Just overheard a conversation between two random Indian citizens --
Random girl to someone else: "Oh! Right! It is Independence Day tomorrow! Well, it no longer has any significance to me. I have given enough importance to this day back in school. Now it's just another day off from work."
A really old man walks up to that girl and says, "Beta, I guess you should probably go back to school and learn what this day means to citizens of this country.”
After decades of hysterical struggle and overcoming all the challenges, on 15th August, India woke up to a new life, as a free country. We owe our freedom to several revolutionaries like Rani Lakshmibai, Shaheed Bhagat Singh, Mahatma Gandhi, Netaji Subhashchandra Bose, Jawaharlal Nehru and Sardar Vallabhai Patel, who selflessly dedicated the prime of their lives for freedom struggle. India, being one of the oldest civilizations of mankind, has never invaded any country, but has always adopted and absorbed, being true to the old adage of ‘Vasudhaiva Kutumbakam’, which in English means one world one family, i.e. every living being on the earth is different and we should all respect this difference.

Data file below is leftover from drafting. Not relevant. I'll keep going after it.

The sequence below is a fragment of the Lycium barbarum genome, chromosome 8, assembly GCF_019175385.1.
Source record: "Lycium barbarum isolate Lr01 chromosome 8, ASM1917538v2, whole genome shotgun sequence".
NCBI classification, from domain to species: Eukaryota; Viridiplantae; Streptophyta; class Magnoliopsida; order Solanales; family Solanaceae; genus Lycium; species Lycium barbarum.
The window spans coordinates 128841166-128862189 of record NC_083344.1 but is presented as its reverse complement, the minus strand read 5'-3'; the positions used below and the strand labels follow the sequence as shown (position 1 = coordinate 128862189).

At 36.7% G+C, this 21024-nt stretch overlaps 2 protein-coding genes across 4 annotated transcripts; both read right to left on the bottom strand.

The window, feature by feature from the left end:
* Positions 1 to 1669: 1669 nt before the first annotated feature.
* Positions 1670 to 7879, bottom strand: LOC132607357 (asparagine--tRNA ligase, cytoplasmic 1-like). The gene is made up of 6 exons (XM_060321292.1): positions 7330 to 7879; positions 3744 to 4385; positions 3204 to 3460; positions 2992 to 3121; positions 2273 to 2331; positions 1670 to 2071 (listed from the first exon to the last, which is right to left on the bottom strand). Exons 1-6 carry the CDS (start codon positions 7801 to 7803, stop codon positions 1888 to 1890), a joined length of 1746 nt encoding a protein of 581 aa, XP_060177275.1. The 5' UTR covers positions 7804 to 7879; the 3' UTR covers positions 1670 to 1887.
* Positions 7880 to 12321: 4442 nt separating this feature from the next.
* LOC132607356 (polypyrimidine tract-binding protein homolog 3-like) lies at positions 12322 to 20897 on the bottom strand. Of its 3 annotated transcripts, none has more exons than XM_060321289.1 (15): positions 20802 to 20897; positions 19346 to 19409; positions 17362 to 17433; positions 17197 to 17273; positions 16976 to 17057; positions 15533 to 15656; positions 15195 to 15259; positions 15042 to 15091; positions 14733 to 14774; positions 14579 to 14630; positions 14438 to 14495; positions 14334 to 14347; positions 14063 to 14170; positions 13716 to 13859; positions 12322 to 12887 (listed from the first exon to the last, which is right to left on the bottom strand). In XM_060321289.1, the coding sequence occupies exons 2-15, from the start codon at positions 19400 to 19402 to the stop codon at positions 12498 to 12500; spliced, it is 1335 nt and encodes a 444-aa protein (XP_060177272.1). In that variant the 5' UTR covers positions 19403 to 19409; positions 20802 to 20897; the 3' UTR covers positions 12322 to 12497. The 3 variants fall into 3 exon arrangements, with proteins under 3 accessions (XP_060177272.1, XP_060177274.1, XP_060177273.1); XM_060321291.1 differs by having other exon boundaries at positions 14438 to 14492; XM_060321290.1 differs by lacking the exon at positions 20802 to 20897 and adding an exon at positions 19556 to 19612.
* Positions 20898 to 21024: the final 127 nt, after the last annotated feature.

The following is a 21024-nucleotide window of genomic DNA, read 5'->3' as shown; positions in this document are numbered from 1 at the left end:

We all probably know this famous Bollywood movie in which the hero educates a foreign national about India no longer being the land of snake charmers as it was once falsely perceived. In that one scene the hero very subtly highlights all important aspects of India such as unity in diversity, military strength, responsible for important technical inventions such as zero, trigonometry, etc. and last but not the least, humility. We have the determination, skill, strength and knowledge to be among the best but at the same time we respect our adversaries, and make every effort to live peacefully with everyone.
Today, India is world’s largest democratic country and one of the fastest growing economies amid copious quandaries plaguing our modern society, due to which ‘independence’ remains a mere abstract idea to many. However, no country is perfect; we, the people have to make it better by realizing that “In democracy the government is of the people, by the people and for the people.”
It all started on 15 August, 1947, when in the wake of independence, our first Prime Minister Pandit Jawaharlal Nehru said, “Long years ago we made a tryst with destiny, and now the time comes when we shall redeem our pledge, not wholly or in full measure, but very substantially.”
This Independence Day, let us take a pledge to rise above self interests and instil a sense of morality, responsibility and respect through our actions in order to give real substance to our patriotism.